I decided to take the next day easy and try to visit the Ubud Market and Neka Museum. The good thing about staying at Komaneka Tanggayudha is that they provide free transport in an air-condiditoned car between the hotel, Neka Museum (free entrance included), Neka Art Gallery (free entrance), Ubud and Komaneka Monkey Forest Road (their sister hotel). I took the next ride to Neka Art Gallery and told my driver, Gos, that I’ll want to be picked up in two hours.
The Neka Museum proved very interesting, perhaps even more that the ARMA (Agung Rai Museum of Art). When visitors to Bali ask where they can see the finest examples of Balinese art, they are often directed to the Neka Art Museum. For someone looking to get an overview of the development of Balinese art, as well as the influences of foreign artists in Bali, there is no better place. The Neka Art Museum was founded in 1982 by Balinese artist and teacher Pande Wayan Suteja Neka (who is also incidentally the owner of Komaneka) who wanted to document the history of paintings inspired by the Balinese environment. The Neka Art Museum is neatly laid out and contains the work of Balinese artists as, well as other Indonesians and foreign expats. I came out to the pavilion after an hour and half to take a breath of fresh air and it started to rain. The pavilion opened out to the magnificent Campuhan valley.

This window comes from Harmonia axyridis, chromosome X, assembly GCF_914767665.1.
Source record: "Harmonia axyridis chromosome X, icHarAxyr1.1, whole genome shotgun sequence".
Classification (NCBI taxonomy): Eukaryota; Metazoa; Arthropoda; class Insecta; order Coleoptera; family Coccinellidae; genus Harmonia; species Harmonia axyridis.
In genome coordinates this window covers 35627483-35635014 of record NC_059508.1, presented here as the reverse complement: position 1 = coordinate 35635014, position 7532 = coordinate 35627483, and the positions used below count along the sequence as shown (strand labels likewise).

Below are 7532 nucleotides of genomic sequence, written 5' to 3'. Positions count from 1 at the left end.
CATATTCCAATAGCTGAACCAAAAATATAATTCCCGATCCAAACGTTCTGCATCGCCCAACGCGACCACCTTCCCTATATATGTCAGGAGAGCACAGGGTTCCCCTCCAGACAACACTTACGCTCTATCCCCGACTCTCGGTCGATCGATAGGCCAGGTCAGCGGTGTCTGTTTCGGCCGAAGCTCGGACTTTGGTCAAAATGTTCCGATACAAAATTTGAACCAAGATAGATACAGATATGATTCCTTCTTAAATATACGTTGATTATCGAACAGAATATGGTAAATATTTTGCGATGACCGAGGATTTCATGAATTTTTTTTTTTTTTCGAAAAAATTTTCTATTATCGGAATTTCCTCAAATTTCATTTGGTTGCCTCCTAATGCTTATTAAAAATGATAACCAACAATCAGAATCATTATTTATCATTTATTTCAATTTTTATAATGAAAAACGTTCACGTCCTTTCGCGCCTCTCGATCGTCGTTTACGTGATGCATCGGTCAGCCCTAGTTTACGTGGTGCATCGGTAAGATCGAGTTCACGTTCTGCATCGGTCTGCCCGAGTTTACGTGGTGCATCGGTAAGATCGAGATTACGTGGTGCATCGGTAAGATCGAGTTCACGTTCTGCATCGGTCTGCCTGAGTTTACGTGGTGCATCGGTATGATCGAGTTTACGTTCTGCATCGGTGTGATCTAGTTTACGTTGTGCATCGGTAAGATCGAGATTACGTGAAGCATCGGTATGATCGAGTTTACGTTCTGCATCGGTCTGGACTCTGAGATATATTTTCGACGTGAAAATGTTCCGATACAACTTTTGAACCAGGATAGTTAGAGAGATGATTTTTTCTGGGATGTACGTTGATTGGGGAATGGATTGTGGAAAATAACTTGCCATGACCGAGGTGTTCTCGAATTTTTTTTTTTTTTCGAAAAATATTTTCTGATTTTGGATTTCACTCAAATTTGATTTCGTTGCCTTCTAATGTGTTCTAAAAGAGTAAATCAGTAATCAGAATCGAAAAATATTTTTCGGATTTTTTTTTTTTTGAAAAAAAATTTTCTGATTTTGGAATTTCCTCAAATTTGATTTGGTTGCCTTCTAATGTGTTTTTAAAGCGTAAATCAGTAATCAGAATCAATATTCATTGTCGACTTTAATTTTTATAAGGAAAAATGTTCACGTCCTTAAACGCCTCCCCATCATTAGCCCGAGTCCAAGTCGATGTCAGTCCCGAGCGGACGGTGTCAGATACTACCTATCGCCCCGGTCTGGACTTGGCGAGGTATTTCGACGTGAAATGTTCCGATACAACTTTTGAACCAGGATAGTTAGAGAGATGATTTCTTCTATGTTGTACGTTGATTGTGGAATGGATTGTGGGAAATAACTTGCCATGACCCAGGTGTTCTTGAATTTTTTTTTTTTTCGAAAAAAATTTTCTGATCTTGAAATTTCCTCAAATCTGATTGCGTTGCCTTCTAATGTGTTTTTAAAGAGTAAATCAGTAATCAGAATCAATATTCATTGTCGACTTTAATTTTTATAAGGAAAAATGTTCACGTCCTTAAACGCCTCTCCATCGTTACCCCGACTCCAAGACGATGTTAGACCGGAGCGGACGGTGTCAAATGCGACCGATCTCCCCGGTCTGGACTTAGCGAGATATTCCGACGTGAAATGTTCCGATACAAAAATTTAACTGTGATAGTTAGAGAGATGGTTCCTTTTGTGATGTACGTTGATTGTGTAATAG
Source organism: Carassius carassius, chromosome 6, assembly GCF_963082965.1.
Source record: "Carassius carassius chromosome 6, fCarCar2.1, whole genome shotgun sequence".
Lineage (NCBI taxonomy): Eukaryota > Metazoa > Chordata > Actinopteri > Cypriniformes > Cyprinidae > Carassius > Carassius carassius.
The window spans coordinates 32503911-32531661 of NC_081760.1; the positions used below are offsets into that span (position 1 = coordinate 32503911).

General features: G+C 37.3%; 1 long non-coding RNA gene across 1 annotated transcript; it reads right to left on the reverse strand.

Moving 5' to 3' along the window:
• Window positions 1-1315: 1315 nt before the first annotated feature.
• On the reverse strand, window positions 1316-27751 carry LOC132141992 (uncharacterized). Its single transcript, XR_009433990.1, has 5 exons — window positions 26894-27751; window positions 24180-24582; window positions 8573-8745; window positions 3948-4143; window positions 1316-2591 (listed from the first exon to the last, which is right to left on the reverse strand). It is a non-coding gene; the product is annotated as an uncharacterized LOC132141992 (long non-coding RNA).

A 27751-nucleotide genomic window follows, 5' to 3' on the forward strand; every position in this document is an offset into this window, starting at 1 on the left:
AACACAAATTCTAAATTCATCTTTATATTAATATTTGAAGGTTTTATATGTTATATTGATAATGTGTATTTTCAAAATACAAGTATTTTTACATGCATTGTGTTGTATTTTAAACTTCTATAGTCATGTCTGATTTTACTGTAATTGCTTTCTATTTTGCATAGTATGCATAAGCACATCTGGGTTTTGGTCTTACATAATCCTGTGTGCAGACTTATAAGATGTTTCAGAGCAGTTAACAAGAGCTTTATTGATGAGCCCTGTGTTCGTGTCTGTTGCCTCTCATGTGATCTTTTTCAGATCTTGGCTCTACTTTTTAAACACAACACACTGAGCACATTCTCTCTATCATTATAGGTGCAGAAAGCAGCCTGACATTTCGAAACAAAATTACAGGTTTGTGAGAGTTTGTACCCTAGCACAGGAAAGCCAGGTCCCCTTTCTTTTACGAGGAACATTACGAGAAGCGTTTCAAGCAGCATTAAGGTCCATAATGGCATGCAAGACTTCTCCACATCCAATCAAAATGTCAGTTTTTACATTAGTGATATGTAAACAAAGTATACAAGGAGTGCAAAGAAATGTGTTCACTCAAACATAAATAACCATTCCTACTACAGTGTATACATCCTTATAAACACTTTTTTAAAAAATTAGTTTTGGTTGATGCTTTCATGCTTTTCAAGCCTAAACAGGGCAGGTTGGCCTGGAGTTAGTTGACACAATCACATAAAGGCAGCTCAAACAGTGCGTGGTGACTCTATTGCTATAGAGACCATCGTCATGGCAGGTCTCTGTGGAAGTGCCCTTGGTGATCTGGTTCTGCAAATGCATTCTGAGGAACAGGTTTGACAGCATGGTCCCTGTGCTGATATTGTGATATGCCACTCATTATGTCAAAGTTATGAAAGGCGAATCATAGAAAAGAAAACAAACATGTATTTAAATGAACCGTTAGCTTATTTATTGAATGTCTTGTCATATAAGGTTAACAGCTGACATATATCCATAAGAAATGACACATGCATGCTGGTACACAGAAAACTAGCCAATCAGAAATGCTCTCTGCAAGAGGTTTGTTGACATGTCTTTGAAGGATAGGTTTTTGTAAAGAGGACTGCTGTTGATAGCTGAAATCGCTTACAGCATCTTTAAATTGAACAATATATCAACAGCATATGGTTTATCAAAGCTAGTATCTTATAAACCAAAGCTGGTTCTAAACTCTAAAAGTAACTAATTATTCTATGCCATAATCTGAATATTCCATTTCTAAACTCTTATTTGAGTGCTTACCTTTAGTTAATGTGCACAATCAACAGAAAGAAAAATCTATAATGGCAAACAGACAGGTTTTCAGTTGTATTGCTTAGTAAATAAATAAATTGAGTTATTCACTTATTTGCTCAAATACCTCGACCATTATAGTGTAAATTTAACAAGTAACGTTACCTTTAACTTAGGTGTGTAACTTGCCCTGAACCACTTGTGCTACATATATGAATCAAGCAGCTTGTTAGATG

I decided go down to the Ubud Market next. The market was a huge tourist trap for cheap and low-quality souvenirs, sadly to say. I was disappointed and walked into the Ubud Royal Palace and Pura Taman Saraswati for a few pictures. I came back out to the Café Lotus for dinner. This time, I had the dinner and dance package, which includes dinner and a 2 hour dance performance at the Pura Taman Saraswati. The dance was very feminine and beautiful (only lady dancers) and it featured a 4 part-program of a Balinese story.